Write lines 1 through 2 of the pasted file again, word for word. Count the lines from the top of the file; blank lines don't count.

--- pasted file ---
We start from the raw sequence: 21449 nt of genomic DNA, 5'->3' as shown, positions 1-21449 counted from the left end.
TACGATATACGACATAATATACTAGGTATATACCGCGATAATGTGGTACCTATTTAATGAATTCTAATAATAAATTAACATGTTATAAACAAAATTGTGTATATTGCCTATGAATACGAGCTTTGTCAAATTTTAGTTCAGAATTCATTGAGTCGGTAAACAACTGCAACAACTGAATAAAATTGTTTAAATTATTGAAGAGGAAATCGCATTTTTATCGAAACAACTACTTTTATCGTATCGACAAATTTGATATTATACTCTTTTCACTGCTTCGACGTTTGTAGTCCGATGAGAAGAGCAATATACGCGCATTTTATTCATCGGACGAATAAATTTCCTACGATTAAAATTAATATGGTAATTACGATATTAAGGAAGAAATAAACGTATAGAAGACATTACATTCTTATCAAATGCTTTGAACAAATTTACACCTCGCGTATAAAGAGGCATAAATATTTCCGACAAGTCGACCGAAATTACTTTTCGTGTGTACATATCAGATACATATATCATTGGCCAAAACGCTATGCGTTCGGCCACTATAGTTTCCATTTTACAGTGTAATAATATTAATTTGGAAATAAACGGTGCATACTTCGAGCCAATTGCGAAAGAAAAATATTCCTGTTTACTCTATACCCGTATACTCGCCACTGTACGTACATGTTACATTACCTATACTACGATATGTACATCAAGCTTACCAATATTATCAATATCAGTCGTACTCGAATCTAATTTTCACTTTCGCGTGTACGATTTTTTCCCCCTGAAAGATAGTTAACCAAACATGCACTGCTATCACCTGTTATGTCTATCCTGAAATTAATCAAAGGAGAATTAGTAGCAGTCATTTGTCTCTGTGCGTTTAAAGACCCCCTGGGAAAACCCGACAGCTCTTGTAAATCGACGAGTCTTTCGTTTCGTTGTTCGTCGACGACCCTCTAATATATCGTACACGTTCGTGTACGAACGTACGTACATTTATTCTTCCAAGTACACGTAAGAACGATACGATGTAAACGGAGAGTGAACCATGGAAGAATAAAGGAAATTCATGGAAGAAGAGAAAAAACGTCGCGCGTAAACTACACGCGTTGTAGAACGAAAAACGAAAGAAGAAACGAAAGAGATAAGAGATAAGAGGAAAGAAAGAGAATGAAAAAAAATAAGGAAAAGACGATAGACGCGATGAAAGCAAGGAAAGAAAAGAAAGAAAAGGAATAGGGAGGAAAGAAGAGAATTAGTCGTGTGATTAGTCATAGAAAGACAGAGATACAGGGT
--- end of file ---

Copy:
We start from the raw sequence: 21449 nt of genomic DNA, 5'->3' as shown, positions 1-21449 counted from the left end.
TACGATATACGACATAATATACTAGGTATATACCGCGATAATGTGGTACCTATTTAATGAATTCTAATAATAAATTAACATGTTATAAACAAAATTGTGTATATTGCCTATGAATACGAGCTTTGTCAAATTTTAGTTCAGAATTCATTGAGTCGGTAAACAACTGCAACAACTGAATAAAATTGTTTAAATTATTGAAGAGGAAATCGCATTTTTATCGAAACAACTACTTTTATCGTATCGACAAATTTGATATTATACTCTTTTCACTGCTTCGACGTTTGTAGTCCGATGAGAAGAGCAATATACGCGCATTTTATTCATCGGACGAATAAATTTCCTACGATTAAAATTAATATGGTAATTACGATATTAAGGAAGAAATAAACGTATAGAAGACATTACATTCTTATCAAATGCTTTGAACAAATTTACACCTCGCGTATAAAGAGGCATAAATATTTCCGACAAGTCGACCGAAATTACTTTTCGTGTGTACATATCAGATACATATATCATTGGCCAAAACGCTATGCGTTCGGCCACTATAGTTTCCATTTTACAGTGTAATAATATTAATTTGGAAATAAACGGTGCATACTTCGAGCCAATTGCGAAAGAAAAATATTCCTGTTTACTCTATACCCGTATACTCGCCACTGTACGTACATGTTACATTACCTATACTACGATATGTACATCAAGCTTACCAATATTATCAATATCAGTCGTACTCGAATCTAATTTTCACTTTCGCGTGTACGATTTTTTCCCCCTGAAAGATAGTTAACCAAACATGCACTGCTATCACCTGTTATGTCTATCCTGAAATTAATCAAAGGAGAATTAGTAGCAGTCATTTGTCTCTGTGCGTTTAAAGACCCCCTGGGAAAACCCGACAGCTCTTGTAAATCGACGAGTCTTTCGTTTCGTTGTTCGTCGACGACCCTCTAATATATCGTACACGTTCGTGTACGAACGTACGTACATTTATTCTTCCAAGTACACGTAAGAACGATACGATGTAAACGGAGAGTGAACCATGGAAGAATAAAGGAAATTCATGGAAGAAGAGAAAAAACGTCGCGCGTAAACTACACGCGTTGTAGAACGAAAAACGAAAGAAGAAACGAAAGAGATAAGAGATAAGAGGAAAGAAAGAGAATGAAAAAAAATAAGGAAAAGACGATAGACGCGATGAAAGCAAGGAAAGAAAAGAAAGAAAAGGAATAGGGAGGAAAGAAGAGAATTAGTCGTGTGATTAGTCATAGAAAGACAGAGATACAGGGT